Classic Readings in Philosophy
The overriding rationale behind this book is the desire to enrich the lives of college students by introducing them to philosophical thinking in an accessible and engaging manner. The classic selections were chosen to provide personal moments of reflection as students embark upon a journey into philosophy.
The opening section, “The Role of Philosophy,” provides a general introduction to philosophy. It uses real-life examples to illustrate how philosophical thinking touches all aspects of our lives, and how it is connected to other academic disciplines. Thereafter, each philosophical area, such as the nature of reality, knowledge, God, free will, and morality, has its own introduction offering further framework and context. These features allow students to connect with the content in an intuitive, natural manner. The surrounding narrative is designed to be conversational and comprehensible. The intent is to furnish a clear path through the material that enables readers to get started in understanding each philosopher’s ideas and arguments. The table of contents presents each instructor with the opportunity to choose a set of readings that matches the individual needs of each class.
The goal of any introduction to philosophy anthology should be a selection of readings that stimulate us. Since there are thousands of possible readings that one can choose from, every anthology must make choices. The editing process for this anthology was driven by the need to include material that is challenging, yet accessible. The emphasis on classical readings reveals the rich and varied history of philosophy, and it provides a foundation for understanding modern philosophers’ ideas and writings. The readings are long enough to develop important philosophical issues, yet short enough to concentrate on a few topics. The readings are meant to stimulate immediate reflection and offer a platform for discussion.
Curated, classic readings selected to inspire self reflection.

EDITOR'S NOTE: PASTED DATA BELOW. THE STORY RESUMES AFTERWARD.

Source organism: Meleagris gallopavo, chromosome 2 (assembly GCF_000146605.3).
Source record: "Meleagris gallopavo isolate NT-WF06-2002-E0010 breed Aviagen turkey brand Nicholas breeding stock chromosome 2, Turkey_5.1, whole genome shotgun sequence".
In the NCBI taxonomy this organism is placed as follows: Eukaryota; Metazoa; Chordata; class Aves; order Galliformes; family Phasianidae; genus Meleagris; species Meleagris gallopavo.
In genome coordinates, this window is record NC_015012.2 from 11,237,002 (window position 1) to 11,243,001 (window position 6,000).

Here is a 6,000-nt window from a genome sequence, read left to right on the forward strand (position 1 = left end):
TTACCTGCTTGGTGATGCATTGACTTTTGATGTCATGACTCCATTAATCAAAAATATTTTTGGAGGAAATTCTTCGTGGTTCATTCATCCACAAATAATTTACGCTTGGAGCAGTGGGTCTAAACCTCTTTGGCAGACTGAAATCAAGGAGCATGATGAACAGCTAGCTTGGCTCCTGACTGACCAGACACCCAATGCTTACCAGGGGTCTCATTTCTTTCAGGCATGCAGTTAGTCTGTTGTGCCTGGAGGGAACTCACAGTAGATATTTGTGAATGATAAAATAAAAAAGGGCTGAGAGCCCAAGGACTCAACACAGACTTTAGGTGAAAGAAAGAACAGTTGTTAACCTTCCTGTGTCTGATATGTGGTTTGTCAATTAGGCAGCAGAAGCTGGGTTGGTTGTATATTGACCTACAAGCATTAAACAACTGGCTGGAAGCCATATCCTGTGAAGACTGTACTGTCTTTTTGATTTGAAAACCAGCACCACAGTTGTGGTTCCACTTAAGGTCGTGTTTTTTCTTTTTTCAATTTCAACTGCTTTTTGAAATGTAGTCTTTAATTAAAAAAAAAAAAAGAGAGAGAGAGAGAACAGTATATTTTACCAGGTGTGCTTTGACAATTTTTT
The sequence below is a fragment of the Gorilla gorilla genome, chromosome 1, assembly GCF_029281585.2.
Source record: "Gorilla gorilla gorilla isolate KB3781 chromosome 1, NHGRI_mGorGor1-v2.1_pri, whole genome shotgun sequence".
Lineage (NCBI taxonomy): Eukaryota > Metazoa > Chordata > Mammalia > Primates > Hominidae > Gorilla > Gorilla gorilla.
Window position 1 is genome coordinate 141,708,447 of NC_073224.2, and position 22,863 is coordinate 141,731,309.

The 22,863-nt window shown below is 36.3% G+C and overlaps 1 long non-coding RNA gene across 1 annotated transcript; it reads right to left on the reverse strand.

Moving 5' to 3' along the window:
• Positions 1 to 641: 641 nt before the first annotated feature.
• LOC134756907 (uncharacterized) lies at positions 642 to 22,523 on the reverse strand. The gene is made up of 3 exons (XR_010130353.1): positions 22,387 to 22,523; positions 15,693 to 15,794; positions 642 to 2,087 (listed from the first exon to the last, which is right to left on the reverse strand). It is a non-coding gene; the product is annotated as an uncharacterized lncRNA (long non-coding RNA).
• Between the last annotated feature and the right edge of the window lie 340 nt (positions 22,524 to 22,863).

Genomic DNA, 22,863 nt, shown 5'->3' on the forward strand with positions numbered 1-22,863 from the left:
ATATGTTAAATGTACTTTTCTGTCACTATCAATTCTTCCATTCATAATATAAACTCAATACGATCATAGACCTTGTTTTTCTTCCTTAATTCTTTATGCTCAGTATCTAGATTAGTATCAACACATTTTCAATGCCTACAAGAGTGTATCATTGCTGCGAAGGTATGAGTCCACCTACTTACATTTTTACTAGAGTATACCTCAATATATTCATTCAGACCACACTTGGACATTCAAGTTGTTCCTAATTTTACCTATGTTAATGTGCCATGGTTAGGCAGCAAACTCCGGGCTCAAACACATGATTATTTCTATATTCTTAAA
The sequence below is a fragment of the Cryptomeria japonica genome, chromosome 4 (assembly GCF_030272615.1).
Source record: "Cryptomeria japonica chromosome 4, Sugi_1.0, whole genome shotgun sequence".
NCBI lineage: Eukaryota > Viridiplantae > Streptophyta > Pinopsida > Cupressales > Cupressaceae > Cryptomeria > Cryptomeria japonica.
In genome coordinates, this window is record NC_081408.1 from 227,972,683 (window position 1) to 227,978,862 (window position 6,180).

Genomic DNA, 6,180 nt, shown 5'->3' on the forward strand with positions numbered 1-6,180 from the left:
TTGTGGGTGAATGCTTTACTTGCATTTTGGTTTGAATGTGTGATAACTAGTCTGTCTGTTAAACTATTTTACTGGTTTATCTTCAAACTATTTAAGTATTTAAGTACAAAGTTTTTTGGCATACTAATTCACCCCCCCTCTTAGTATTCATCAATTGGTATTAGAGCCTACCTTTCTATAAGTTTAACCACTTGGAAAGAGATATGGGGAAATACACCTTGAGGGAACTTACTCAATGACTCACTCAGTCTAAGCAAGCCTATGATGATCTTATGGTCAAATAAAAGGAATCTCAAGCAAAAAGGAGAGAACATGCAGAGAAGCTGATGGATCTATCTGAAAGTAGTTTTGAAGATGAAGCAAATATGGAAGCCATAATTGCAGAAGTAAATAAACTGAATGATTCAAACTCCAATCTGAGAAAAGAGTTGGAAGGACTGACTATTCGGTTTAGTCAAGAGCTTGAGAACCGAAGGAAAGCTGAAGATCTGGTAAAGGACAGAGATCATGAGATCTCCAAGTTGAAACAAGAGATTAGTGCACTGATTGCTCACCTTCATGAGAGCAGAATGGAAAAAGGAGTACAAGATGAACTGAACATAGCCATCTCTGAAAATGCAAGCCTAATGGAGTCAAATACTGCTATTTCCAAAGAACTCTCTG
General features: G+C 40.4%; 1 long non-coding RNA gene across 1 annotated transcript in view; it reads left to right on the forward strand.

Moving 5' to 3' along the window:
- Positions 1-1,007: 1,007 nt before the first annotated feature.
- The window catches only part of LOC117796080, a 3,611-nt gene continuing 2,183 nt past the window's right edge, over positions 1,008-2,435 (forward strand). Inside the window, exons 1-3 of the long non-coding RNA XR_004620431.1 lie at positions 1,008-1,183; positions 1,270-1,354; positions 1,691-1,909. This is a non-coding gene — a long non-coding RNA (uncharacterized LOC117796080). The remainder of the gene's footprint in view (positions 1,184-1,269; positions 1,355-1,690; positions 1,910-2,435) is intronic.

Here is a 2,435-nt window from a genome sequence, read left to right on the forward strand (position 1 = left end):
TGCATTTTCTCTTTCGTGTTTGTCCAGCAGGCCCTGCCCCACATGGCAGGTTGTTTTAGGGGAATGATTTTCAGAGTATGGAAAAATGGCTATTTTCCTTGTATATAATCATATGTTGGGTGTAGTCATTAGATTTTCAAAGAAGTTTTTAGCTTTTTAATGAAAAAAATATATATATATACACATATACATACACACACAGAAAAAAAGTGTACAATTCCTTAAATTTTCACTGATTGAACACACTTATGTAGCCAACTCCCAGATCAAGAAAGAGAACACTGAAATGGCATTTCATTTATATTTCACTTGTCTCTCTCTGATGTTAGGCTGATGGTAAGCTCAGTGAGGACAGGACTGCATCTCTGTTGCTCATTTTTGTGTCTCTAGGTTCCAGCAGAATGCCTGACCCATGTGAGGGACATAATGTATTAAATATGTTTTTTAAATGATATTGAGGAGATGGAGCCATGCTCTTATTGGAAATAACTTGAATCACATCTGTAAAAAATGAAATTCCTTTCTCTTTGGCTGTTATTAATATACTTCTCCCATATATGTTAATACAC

Challenging yet accessible content.
About the Author
Stan Baronett is Lecturer in the Philosophy Department and Honors College at the University of Nevada, Las Vegas. He is the author of Logic, 5th Edition (2021, Oxford University Press), Why Did the Logician Cross the Road? (2021, Bloomsbury) and Journey into Philosophy (Routledge, 2016).
Part One: The Role of Philosophy
Part Two: The Value of Philosophy Bertrand Russell THE VALUE OF PHILOSOPHY
Part Three: Reality Plato THE DIVIDED LINE, AND THE CAVE Aristotle FIRST PRINCIPLES Margaret Cavendish OBSERVATIONS John Locke PRIMARY AND SECONDARY QUALITIES Gottfried Leibniz THE BUILDING BLOCKS OF REALITY George Berkeley TO BE IS TO BE PERCEIVED David Hume COMMIT IT TO THE FLAMES` Mary Shepherd IDEAS Immanuel Kant REGARDING AN EXTERNAL WORLD
Part Four: Knowledge Plato KNOWLEDGE IS RECOLLECTION Aristotle A WRITING TABLET Augustine THE POSSIBILITY OF DECEPTION René Descartes DOUBT AND CERTAINTY John Locke KNOWLEDGE DERIVES FROM EXPERIENCE Gottfried Leibniz DEEP INSIDE Mary Astell DEGREES OF CLEARNESS David Hume MATTERS OF FACT AND RELATIONS OF IDEAS Immanuel Kant THE POSSIBILITY OF EXPERIENCE Charles S. Peirce THE FIXATION OF BELIEF
Part Five: God A. Can God’s Existence Be Proved Based on Experience? Plato THE BEGINNING OF EVERYTHING Thomas Aquinas THE FIVE WAYS Gottfried Leibniz SUFFICIENT REASON George Berkeley THE AUTHOR OF NATURE William Paley THE WATCHMAKER ARGUMENT David Hume AGAINST THE WATCHMAKER ARGUMENT B. Can God’s Existence Be Proved Independent of Experience? Anselm of Canterbury THE EXISTENCE OF GOD René Descartes THE IDEA OF GOD Anne Conway ON GOD David Hume WHY IS THERE SOMETHING RATHER THAN NOTHING? C. Why Do Suffering and Evil Exist? Gottfried Leibniz THE EXISTENCE OF EVIL AND SUFFERING George Hayward Joyce THE PROBLEM OF EVIL David Hume SUFFERING AND EVIL D. Belief Blaise Pascal THE WAGER Damaris Cudworth Masham A NATURAL INSCRIPTION Friedrich Nietzsche GOD IS DEAD William K. Clifford THE ETHICS OF BELIEF William James THE WILL TO BELIEVE
Part Six: Mind and Body René Descartes MIND AND BODY Margaret Cavendish A DOUBLE PERCEPTION Anne Conway ONE AND THE SAME THING William James DOES CONSCIOUSNESS EXIST? John Locke IDENTITY AND DIVERSITY David Hume I AM A BUNDLE OF PERCEPTIONS
Part Seven: Free Will John Locke FREE AGENTS Baruch Spinoza EVERYTHING HAPPENS OUT OF NECESSITY David Hume OF LIBERTY AND NECESSITY Immanuel Kant FREEDOM OF THE WILL Paul-Henri d’Holbach A SERIES OF NECESSARY MOMENTS
Part Eight: Morality Plato WHY SHOULD WE BE GOOD? Aristotle VIRTUES David Hume MORALITY IS DETERMINED BY SENTIMENT Immanuel Kant DUTY John Stuart Mill THE PRINCIPLE OF UTILITY Friedrich Nietzsche A FREE SPIRIT Thomas H. Huxley EVOLUTION AND ETHICS
Part Nine: Political and Social Philosophy Plato APOLOGY Plato SHOULD I OBEY THE LAWS? Aristotle A POLITICAL ANIMAL Thomas Hobbes SOLITARY, POOR, NASTY, BRUTISH, AND SHORT John Locke FOR THE GOOD OF THE PEOPLE Catharine Macaulay OBSERVATIONS ON REVOLUTION John Stuart Mill LIBERTY Karl Marx and Friedrich Engels WORKERS OF THE WORLD, UNITE! Mary Wollstonecraft A VINDICATION OF THE RIGHTS OF WOMAN
Part Ten: Art and Aesthetics Aristotle TRAGEDY Henri Bergson AN ANIMAL WHICH LAUGHS, AND IS LAUGHED AT George Santayana A PLEDGE OF THE POSSIBLE Arthur Schopenhauer ART TAKES AWAY THE MIST
Part Eleven: Does Life Have Meaning? Epicurus IN WAKING OR IN DREAM Arthur Schopenhauer THE VANITY OF EXISTENCE William James IS LIFE WORTH LIVING? Bertrand Russell FATE IS SUBDUED BY THE MIND
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